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Stabilization in the Commercial Real Estate Market

Beth Jo Zeitzer
Beth Jo Zeitzer

For many of us, the start of a new school year signals the start of new goals and objectives, including financial and investment performance.

Commercial real estate, whether for occupancy or investment, may be a component in your investment portfolio, and the Arizona commercial real estate market has been strong and steady so far in 2014. Multifamily was the first segment to improve. But now industrial, office and retail are also seeing increased sales activity, improving vacancy rates, greater absorption and rising asking rents. With that in mind, let’s take a look at the current environment within in the various segments of the national and state commercial real estate markets. 

Multifamily Market

According to the National Association of Realtors, “The multifamily sector continues to be the top-performer in commercial real estate with the lowest vacancy rates,” and that holds true in Arizona, as well. Multifamily transactions have been on the rise, and new development continues in high-demand areas where new household formation had been stunted, as well as in urban areas, where younger generations choose to reside. 

Office & Industrial Markets

Local and out-of-state investors have returned to the market, paying closer attention to A and B Class assets. In the metro Phoenix area, urban infill areas along the Camelback corridor and the Central Avenue corridor have been in high demand. Additionally, large employers such as State Farm and Apple have been focusing on the East Valley, which is known for a younger and “techie” employment base. Vacancy rates have continued to improve steadily, and, as office-using employment increases, asking rents are also beginning to rise. The Greater Phoenix area, as well as Casa Grande and Eloy, are increasingly securing or being short-listed for large manufacturing and distribution projects and facilities, such as Tesla.

Retail Market

Transaction activity among retail assets has been up, with many small and mid-sized retail centers being gobbled up by local and out-of-state investors. Activity has spread to suburban markets such as Buckeye and the East Valley, as available centers in urban areas have diminished. New retail construction has slowed, allowing for greater absorption in the beginning of 2014. With a combined increase in demand and fewer additions to the market, vacancy rates have dipped accordingly.

The Impact of the Big Picture

Successful investment in commercial real estate doesn’t exist in a vacuum, and depends on a variety of overarching economic factors. Real gross domestic product – the output of goods and services produced by labor and property located in the United States – has remained mostly flat, according to the Bureau of Economic Analysis. Nonetheless, the National Association of Realtors is projecting that gross domestic product should expand closer to 3 percent for the remainder of the year. “The improved lending for commercial loans and continuing job gains we’ve seen this spring bode well for modest progress in commercial real estate leases and purchases of properties,” says Lawrence Yun, Ph.D., the organization’s chief economist.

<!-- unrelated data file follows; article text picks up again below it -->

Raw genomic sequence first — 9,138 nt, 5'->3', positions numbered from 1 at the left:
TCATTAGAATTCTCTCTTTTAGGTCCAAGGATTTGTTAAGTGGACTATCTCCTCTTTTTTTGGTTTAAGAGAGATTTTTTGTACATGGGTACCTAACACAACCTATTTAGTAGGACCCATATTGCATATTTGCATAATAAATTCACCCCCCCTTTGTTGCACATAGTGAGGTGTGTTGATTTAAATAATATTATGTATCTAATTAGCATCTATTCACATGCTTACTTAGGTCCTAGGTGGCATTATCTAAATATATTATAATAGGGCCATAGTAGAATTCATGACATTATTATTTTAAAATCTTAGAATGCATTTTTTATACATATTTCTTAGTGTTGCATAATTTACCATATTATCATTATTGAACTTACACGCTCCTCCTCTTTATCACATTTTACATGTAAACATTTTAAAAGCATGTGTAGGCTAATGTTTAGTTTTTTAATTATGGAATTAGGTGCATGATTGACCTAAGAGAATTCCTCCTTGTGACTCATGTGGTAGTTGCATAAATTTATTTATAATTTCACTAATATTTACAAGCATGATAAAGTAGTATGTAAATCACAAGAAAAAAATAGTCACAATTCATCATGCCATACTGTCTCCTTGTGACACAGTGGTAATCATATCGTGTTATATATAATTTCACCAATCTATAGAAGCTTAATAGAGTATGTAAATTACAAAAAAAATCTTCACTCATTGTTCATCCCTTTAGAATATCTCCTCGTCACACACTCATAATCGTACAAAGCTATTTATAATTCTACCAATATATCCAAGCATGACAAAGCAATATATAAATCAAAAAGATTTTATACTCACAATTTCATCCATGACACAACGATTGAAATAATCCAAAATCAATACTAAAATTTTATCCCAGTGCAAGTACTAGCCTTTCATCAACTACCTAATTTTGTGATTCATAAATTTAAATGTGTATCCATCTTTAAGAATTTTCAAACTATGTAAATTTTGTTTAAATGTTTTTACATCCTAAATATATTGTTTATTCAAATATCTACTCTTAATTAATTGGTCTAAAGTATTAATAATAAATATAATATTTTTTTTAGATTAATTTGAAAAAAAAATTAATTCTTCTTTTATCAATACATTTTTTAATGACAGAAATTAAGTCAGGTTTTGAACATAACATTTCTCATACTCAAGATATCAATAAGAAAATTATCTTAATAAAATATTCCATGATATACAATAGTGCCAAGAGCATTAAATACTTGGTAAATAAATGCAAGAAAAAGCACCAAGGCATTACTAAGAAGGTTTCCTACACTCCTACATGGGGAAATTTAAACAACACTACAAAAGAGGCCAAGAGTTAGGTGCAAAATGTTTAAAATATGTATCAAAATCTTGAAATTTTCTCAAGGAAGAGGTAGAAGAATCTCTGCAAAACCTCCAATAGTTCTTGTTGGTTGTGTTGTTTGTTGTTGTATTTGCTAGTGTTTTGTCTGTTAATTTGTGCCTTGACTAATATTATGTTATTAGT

Moreover, consumer optimism about current economic conditions and expectations for continued improvement in the coming months have strengthened. Indeed, earlier this year, consumer confidence in our state reached its highest level since January 2008, according to the Behavior Research Center of Arizona.

An improving jobs picture equals more demand, but what are the challenges that could have a negative impact on commercial real estate? Rising long-term interest rates and a lack of consistent economic growth are among the primary culprits. Conversely, an improving economy could result in higher acquisition and development costs. Finally, from an investment perspective, there simply isn’t a surplus of bargains as we experienced during the worst of the downturn—so you need to be a prudent buyer and sharp negotiator.

“We have seen steady if slow progress since the commercial real estate market collapsed in second quarter 2008, and as the future unfolds, we expect that the positive returns for commercial real estate will continue,” concludes Kenneth Riggs, Jr., president and CEO of Real Estate Research Corporation. “The value increase from the trough is now about 30 percent, just slightly less than the value lost during the past 6 years. Although returns are likely to be positive in 2014, we forecast them to be a little lower than in 2013, but still a very reasonable approximate average of 8.75 percent.”

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